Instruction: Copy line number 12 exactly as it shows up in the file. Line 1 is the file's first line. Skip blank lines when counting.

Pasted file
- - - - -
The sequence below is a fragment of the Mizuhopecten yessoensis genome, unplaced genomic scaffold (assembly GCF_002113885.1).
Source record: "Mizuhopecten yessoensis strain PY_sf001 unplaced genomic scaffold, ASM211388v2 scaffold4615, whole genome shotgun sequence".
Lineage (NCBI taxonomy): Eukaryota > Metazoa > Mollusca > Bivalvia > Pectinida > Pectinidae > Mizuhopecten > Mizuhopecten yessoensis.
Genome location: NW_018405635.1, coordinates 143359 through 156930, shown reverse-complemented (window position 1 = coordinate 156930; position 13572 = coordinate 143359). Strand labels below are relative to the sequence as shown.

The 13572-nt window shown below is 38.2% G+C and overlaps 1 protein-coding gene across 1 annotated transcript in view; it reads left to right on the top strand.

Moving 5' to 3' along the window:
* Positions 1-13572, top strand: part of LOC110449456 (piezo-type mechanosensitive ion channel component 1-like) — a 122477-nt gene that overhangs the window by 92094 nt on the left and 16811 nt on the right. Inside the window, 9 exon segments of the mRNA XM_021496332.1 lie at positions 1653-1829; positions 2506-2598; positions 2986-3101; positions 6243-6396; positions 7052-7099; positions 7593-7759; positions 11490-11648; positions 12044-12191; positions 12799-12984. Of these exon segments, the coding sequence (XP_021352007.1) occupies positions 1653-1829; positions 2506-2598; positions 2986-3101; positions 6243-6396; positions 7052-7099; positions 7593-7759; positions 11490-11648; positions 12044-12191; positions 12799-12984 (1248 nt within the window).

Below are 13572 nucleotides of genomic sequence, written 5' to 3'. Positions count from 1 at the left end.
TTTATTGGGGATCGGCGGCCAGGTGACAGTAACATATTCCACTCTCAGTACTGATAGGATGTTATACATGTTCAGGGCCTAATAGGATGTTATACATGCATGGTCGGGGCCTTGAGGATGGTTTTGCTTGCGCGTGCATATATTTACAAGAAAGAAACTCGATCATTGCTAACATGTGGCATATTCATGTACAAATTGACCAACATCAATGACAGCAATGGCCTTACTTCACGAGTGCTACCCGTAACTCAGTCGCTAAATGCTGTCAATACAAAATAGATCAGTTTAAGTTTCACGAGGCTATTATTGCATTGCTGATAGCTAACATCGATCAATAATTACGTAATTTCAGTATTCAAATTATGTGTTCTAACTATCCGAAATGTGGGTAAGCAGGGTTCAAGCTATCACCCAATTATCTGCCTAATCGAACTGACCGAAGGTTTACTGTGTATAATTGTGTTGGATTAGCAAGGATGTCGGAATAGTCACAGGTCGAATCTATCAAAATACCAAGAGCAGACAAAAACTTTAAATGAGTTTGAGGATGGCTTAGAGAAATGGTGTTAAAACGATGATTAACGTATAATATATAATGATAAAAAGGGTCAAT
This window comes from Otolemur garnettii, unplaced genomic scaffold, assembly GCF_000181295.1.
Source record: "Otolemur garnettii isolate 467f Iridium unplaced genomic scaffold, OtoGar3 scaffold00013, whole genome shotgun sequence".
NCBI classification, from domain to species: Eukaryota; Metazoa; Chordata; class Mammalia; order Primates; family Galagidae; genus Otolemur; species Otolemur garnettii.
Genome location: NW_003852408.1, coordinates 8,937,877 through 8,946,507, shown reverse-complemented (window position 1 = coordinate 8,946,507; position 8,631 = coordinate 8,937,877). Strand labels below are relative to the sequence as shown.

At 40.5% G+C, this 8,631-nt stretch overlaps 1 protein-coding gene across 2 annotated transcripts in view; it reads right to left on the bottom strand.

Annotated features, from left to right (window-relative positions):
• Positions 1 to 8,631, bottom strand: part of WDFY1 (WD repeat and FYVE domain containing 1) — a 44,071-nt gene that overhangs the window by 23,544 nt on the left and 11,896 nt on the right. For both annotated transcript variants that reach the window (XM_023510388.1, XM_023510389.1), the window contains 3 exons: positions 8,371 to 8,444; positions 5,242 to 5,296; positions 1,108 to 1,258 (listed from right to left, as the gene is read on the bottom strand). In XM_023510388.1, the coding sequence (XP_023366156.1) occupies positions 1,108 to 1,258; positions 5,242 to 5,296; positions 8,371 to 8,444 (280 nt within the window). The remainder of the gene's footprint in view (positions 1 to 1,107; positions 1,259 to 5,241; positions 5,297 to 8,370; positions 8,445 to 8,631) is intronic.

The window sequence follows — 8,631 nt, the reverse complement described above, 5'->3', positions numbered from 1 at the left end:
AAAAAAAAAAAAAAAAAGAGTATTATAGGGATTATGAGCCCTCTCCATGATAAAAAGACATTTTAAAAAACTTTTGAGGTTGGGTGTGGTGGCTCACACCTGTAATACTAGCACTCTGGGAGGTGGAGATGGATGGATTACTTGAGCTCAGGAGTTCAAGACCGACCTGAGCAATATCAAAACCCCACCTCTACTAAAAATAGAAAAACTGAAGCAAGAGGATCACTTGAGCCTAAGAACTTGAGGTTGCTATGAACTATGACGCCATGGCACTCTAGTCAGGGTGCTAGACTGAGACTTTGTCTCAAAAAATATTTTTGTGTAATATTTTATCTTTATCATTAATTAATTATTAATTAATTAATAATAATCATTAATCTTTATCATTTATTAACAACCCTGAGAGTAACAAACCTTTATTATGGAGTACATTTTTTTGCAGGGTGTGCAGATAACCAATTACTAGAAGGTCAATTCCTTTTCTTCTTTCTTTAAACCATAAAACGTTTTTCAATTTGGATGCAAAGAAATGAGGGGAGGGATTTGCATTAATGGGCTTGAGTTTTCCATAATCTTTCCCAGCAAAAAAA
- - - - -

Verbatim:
NCBI classification, from domain to species: Eukaryota; Metazoa; Chordata; class Mammalia; order Primates; family Galagidae; genus Otolemur; species Otolemur garnettii.